Why then did they 'lie to the state' is the other question that has come up. The assumption being made is that the parents should open up their private life to complete public scrutiny. They should have expected this given that they have been "using" the media in a sense. But the MEA it seems, have known all along what the problems have been in the family. It might well have been that the parents have always had differences. This has no direct bearing on the case anyway. The children were going to the uncle and not to the parents precisely because the Norwegians didn't them to be with parents in the first place. In fact Norwegian authorities had even suggested earlier that if the parents were to separate, they would give the custody of the children to the father. But at that time the parents were not willing to exercise this option. The MEA should have been very firm with the Norwegian authorities all through. It seems they are doing that now.

Family courts in Norway are heavily biased against parents whose children have been taken away from them. Legal recourse to these Indian citizens in the Norwegian system seems good only on paper. If the child welfare services are willing to give a recommendation to the court today that the children be given to the uncle, it's only because the Indian authorities have intervened and put pressure. Otherwise they had already said that the uncle was too young and the grandparents too old to be given custody and the case would have been closed long ago. The Bhattacharya's would have had to chase Norwegian authorities for the rest of their lives to ask for permission to see their children just three times every year till they turned 18.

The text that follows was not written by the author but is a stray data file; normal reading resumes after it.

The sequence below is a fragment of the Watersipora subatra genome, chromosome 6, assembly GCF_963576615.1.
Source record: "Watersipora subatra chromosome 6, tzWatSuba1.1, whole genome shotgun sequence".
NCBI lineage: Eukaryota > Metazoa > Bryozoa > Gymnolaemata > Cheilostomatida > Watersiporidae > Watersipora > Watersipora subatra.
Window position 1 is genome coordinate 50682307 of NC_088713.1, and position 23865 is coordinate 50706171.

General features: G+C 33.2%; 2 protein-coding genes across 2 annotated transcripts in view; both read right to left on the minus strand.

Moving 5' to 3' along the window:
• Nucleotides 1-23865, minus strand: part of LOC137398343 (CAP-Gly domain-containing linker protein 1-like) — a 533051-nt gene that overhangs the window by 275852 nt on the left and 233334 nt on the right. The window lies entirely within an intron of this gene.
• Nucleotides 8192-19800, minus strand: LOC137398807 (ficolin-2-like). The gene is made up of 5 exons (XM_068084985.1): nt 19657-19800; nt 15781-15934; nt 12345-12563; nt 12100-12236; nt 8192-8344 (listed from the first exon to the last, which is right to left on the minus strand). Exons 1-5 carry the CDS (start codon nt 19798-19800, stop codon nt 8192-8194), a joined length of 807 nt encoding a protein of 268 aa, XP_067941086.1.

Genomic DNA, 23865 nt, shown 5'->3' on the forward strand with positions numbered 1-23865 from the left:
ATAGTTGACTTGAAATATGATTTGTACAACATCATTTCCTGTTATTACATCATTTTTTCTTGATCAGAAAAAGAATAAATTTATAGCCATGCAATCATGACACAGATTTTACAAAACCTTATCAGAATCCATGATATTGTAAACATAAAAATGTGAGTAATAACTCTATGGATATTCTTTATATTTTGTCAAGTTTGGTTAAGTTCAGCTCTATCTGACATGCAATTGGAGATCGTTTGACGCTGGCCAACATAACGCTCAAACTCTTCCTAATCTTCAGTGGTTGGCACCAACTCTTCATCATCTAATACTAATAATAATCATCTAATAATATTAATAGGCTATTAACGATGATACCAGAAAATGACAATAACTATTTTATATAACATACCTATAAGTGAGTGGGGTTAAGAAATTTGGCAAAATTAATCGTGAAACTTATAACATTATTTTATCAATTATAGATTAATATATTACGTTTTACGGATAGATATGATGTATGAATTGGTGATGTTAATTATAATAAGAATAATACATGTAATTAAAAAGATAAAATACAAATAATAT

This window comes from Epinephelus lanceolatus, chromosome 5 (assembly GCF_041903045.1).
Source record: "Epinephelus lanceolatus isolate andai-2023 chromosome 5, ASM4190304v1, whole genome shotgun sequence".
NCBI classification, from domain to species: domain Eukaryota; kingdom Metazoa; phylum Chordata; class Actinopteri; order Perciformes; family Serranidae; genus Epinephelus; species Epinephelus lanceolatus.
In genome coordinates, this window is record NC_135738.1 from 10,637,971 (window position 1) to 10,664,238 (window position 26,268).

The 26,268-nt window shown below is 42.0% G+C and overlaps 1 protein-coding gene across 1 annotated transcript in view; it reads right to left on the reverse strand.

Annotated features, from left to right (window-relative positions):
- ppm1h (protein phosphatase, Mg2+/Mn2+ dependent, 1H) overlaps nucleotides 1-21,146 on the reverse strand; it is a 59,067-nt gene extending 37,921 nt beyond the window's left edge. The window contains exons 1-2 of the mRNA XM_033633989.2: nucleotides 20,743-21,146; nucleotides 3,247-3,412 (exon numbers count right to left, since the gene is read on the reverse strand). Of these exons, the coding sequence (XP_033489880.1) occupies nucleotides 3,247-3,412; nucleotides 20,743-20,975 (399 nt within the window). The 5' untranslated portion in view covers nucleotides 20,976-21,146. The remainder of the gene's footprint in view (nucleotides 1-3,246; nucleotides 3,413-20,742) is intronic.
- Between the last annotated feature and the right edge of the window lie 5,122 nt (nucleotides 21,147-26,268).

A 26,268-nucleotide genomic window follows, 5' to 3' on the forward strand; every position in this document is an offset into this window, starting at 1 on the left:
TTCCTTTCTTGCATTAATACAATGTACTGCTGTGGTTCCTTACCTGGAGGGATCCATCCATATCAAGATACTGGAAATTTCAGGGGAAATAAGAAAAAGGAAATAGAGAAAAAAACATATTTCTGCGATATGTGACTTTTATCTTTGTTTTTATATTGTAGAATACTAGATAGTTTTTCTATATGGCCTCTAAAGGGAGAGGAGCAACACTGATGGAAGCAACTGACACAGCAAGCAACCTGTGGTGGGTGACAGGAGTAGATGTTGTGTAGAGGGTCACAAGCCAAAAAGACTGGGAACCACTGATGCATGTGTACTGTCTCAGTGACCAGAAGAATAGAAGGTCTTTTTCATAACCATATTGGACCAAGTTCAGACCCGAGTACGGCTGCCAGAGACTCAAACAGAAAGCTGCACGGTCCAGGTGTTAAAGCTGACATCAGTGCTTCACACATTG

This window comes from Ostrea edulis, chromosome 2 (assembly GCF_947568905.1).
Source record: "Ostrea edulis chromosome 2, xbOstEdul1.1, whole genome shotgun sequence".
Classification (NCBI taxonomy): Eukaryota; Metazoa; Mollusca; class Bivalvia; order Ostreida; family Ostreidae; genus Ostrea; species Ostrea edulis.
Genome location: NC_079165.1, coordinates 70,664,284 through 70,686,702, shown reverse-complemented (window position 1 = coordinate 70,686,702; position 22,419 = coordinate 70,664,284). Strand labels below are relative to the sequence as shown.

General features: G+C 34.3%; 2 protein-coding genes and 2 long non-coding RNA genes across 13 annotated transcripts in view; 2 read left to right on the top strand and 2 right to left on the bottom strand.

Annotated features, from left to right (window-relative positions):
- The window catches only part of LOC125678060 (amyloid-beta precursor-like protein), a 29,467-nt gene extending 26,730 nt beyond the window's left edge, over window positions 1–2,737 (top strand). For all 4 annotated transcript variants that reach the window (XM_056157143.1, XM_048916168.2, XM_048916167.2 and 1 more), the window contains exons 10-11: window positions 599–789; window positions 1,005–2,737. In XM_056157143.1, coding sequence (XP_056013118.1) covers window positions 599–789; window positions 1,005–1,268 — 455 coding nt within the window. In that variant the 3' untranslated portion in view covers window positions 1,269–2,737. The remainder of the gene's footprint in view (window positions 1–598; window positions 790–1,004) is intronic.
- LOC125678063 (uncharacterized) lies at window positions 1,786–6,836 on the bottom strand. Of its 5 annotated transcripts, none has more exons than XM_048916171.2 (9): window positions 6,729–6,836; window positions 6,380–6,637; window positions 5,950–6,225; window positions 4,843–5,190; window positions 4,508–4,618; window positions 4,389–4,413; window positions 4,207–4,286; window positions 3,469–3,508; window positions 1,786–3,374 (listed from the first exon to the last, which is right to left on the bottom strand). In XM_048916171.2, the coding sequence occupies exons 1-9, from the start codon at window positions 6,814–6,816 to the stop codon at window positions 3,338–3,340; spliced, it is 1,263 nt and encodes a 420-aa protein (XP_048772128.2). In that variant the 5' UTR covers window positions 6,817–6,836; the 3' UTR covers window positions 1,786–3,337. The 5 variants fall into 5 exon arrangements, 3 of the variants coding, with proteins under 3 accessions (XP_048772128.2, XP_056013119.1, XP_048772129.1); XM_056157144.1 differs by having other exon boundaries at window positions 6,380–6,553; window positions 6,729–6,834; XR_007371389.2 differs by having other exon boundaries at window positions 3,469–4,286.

Why it's justified for the Indian government to intervene is very obvious. The Bhattacharya family as foreigners in Norway are extremely vulnerable, they are treading on thin ice. They may not have been perfect parents, but it's not as if they've been accused, not even by the Norwegians, of being physically abusive towards their children. They are Indian citizens, they want to return to India and they want their children, who are also holders of Indian passports, to go back to their country. They do not subscribe to the Norwegian way of looking at things. Yes, they did choose to go to and work in Norway  but they perhaps didn't know how serious things could get. Once they realised that, they decided they wanted to return to India with their children. They should now be allowed to do so.

Children's well-being should indeed be of greater importance that the parent's desire to be with them. Theoretically that is correct. As for the Bhattacharya's, they have perhaps made mistakes and harmed their children's mental health by not being more mature parents but both the parents are full of remorse & have learnt a lesson. Children being sent away to a foster home & allowed to meet their parents for three hours in a year seems too extreme a punishment for these young parents. Aishwarya was taken away when she was barely five months old and still breastfeeding. Abhigyan was barely two. The family can still make amends for past errors.